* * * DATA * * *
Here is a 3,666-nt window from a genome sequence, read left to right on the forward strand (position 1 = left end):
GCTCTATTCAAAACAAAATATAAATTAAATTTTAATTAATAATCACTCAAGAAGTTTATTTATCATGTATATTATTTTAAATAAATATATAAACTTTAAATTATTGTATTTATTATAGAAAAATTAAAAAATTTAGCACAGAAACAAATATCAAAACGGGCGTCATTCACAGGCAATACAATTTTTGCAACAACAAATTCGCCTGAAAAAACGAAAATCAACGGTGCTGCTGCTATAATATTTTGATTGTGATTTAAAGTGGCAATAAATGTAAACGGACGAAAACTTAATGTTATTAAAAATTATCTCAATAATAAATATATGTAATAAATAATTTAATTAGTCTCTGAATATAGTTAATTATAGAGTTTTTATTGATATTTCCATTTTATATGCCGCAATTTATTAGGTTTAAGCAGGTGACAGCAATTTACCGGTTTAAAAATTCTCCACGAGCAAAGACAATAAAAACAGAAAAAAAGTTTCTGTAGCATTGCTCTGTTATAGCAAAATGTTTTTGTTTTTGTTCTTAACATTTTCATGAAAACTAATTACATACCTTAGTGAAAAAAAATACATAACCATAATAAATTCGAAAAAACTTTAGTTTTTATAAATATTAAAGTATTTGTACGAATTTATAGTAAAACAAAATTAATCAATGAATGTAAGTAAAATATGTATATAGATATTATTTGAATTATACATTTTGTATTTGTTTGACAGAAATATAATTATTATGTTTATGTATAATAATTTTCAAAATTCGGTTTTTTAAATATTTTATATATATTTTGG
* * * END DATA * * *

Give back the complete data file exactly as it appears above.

Here is a 3,666-nt window from a genome sequence, read left to right on the forward strand (position 1 = left end):
GCTCTATTCAAAACAAAATATAAATTAAATTTTAATTAATAATCACTCAAGAAGTTTATTTATCATGTATATTATTTTAAATAAATATATAAACTTTAAATTATTGTATTTATTATAGAAAAATTAAAAAATTTAGCACAGAAACAAATATCAAAACGGGCGTCATTCACAGGCAATACAATTTTTGCAACAACAAATTCGCCTGAAAAAACGAAAATCAACGGTGCTGCTGCTATAATATTTTGATTGTGATTTAAAGTGGCAATAAATGTAAACGGACGAAAACTTAATGTTATTAAAAATTATCTCAATAATAAATATATGTAATAAATAATTTAATTAGTCTCTGAATATAGTTAATTATAGAGTTTTTATTGATATTTCCATTTTATATGCCGCAATTTATTAGGTTTAAGCAGGTGACAGCAATTTACCGGTTTAAAAATTCTCCACGAGCAAAGACAATAAAAACAGAAAAAAAGTTTCTGTAGCATTGCTCTGTTATAGCAAAATGTTTTTGTTTTTGTTCTTAACATTTTCATGAAAACTAATTACATACCTTAGTGAAAAAAAATACATAACCATAATAAATTCGAAAAAACTTTAGTTTTTATAAATATTAAAGTATTTGTACGAATTTATAGTAAAACAAAATTAATCAATGAATGTAAGTAAAATATGTATATAGATATTATTTGAATTATACATTTTGTATTTGTTTGACAGAAATATAATTATTATGTTTATGTATAATAATTTTCAAAATTCGGTTTTTTAAATATTTTATATATATTTTGG